Radionuclide therapy

Janelle Wheat, Geoffrey Currie, Robert Davidson, Hosen Kiat

Research output: Contribution to journalArticlepeer-review

1 Citation (Scopus)


This article follows the article An Introduction to Nuclear Medicine published in this issue of The Radiographer. Nuclear medicine is the injection, ingestion or inhalation of a radiopharmaceutical for the purpose of diagnosis or therapy. While the previous article focussed on the fundamental principles of diagnostic imaging, this paper focuses on the role of nuclear medicine in the treatment of disease. Radionuclide therapy differs from other forms of ionising radiation therapies, such as external beam radiation therapy and brachytherapy, in that photons are not the prime means damaging the target volume. Rather beta and sometimes alpha particles are used to deliver the dose to the target. Delivery methods and biodistribution of the radionuclides are important considerations for optimising the dose to the target volume and for minimising the radiation burden to non-target tissues. One of the benefits associated with some radionuclides used in therapy is that imaging can occur at the concurrently if the radiopharmaceuticals emits both a particle and a photon. This article provides an overview of the mechanisms of dose delivery, types of radionuclides that are used in therapy, clinical applications, recent advances and the future of radionuclides therapies. An understanding of the technical and clinical aspects of radionuclide therapies can provide an improved understanding for medical radiation scientists and in doing so benefit the patient.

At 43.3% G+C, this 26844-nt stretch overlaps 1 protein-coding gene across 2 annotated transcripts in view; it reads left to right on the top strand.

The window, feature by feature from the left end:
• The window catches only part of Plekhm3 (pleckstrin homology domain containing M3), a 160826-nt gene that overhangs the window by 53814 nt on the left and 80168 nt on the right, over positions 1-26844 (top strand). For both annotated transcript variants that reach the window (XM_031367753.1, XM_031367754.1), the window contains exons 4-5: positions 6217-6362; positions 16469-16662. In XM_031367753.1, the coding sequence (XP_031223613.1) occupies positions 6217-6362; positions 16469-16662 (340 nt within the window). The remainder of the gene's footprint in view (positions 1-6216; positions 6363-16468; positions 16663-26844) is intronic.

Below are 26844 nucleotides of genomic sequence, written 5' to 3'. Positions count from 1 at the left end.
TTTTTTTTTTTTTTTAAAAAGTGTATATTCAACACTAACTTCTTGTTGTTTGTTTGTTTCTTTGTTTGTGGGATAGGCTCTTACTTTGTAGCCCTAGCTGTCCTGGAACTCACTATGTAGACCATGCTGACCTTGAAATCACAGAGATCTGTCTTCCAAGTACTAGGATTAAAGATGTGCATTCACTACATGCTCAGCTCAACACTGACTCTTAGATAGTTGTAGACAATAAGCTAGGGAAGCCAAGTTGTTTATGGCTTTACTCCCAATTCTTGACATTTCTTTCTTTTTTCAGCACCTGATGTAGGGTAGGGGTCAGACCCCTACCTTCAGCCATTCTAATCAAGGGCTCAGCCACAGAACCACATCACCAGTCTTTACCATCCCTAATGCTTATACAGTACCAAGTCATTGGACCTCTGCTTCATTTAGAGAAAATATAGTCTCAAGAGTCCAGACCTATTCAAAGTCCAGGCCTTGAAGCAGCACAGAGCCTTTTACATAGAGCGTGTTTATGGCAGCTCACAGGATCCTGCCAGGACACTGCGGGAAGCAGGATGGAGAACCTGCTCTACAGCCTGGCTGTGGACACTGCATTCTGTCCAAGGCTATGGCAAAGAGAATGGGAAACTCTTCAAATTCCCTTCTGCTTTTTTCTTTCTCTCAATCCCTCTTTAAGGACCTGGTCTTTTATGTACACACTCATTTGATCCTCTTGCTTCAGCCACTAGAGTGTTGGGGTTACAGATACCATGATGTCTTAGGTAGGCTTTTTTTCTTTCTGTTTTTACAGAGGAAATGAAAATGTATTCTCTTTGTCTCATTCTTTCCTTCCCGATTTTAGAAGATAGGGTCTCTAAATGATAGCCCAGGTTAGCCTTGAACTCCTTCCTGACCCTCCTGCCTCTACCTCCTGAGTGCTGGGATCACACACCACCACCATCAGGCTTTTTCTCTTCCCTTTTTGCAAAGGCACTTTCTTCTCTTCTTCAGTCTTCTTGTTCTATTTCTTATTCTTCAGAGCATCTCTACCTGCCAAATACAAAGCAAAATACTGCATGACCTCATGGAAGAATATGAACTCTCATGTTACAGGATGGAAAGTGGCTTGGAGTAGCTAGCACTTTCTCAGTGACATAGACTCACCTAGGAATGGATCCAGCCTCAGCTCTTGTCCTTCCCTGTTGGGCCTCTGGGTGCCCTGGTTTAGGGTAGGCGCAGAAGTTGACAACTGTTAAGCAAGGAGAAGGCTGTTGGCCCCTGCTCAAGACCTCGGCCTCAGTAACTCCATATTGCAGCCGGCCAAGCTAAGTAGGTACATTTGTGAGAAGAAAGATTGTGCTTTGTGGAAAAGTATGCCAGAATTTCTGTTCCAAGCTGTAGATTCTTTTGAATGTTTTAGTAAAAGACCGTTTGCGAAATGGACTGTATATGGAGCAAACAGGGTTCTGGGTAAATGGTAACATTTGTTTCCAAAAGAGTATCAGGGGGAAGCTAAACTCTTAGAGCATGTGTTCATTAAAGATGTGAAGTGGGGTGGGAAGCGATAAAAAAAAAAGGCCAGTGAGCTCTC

Original languageEnglish
Pages (from-to)53-59
Number of pages7
Issue number3
Publication statusPublished - 2011


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